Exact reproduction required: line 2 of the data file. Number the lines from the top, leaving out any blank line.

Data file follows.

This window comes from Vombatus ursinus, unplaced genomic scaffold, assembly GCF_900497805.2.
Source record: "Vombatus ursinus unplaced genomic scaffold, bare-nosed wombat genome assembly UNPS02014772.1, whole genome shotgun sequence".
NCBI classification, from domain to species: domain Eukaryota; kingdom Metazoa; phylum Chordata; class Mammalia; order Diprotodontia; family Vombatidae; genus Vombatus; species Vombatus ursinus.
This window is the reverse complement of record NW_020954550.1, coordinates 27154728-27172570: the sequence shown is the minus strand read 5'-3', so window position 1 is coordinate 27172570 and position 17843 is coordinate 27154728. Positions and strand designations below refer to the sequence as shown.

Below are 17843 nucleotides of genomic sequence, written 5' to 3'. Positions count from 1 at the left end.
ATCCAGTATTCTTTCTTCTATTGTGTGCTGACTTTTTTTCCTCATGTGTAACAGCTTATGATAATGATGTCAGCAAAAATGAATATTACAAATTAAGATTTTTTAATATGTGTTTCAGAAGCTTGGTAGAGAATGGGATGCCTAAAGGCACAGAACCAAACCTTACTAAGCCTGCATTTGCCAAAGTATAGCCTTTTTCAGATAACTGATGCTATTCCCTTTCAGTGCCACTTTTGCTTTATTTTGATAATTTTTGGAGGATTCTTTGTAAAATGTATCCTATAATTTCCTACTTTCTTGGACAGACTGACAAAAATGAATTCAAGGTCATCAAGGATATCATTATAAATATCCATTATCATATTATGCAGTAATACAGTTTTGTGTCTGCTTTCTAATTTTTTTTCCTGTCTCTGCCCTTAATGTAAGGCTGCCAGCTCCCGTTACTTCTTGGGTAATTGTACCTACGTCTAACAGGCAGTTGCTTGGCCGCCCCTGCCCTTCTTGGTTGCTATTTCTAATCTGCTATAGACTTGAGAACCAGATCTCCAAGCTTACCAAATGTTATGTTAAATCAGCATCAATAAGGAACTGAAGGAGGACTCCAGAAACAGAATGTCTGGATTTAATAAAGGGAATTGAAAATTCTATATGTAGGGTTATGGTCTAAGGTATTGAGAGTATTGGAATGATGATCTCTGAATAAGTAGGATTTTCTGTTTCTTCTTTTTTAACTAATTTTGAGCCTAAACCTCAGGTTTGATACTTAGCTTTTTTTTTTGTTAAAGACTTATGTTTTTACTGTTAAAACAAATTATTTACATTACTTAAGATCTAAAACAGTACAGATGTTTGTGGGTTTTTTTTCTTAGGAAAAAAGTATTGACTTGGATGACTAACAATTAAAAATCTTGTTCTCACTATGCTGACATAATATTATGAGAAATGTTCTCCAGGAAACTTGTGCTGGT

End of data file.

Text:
Source record: "Vombatus ursinus unplaced genomic scaffold, bare-nosed wombat genome assembly UNPS02014772.1, whole genome shotgun sequence".